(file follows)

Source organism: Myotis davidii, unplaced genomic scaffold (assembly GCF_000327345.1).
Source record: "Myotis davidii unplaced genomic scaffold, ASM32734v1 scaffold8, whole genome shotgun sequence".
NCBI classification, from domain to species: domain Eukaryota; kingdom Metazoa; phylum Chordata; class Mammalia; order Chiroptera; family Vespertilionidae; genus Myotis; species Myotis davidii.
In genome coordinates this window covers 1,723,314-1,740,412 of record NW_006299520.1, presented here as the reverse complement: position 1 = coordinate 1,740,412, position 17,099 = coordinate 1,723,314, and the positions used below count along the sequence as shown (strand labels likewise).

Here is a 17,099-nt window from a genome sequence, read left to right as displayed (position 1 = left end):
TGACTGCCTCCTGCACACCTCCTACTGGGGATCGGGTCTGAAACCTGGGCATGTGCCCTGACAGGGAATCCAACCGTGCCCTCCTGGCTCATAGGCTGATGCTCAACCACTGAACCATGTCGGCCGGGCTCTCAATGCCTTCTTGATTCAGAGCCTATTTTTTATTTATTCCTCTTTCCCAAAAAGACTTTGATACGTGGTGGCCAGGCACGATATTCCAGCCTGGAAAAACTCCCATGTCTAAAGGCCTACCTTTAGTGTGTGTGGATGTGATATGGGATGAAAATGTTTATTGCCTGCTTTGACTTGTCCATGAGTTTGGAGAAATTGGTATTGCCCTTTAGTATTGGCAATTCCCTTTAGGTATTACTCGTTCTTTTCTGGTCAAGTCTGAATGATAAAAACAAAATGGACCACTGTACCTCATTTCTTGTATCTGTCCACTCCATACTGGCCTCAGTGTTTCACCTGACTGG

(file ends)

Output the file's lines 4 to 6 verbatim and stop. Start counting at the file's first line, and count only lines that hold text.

In genome coordinates this window covers 1,723,314-1,740,412 of record NW_006299520.1, presented here as the reverse complement: position 1 = coordinate 1,740,412, position 17,099 = coordinate 1,723,314, and the positions used below count along the sequence as shown (strand labels likewise).

Here is a 17,099-nt window from a genome sequence, read left to right as displayed (position 1 = left end):
TGACTGCCTCCTGCACACCTCCTACTGGGGATCGGGTCTGAAACCTGGGCATGTGCCCTGACAGGGAATCCAACCGTGCCCTCCTGGCTCATAGGCTGATGCTCAACCACTGAACCATGTCGGCCGGGCTCTCAATGCCTTCTTGATTCAGAGCCTATTTTTTATTTATTCCTCTTTCCCAAAAAGACTTTGATACGTGGTGGCCAGGCACGATATTCCAGCCTGGAAAAACTCCCATGTCTAAAGGCCTACCTTTAGTGTGTGTGGATGTGATATGGGATGAAAATGTTTATTGCCTGCTTTGACTTGTCCATGAGTTTGGAGAAATTGGTATTGCCCTTTAGTATTGGCAATTCCCTTTAGGTATTACTCGTTCTTTTCTGGTCAAGTCTGAATGATAAAAACAAAATGGACCACTGTACCTCATTTCTTGTATCTGTCCACTCCATACTGGCCTCAGTGTTTCACCTGACTGG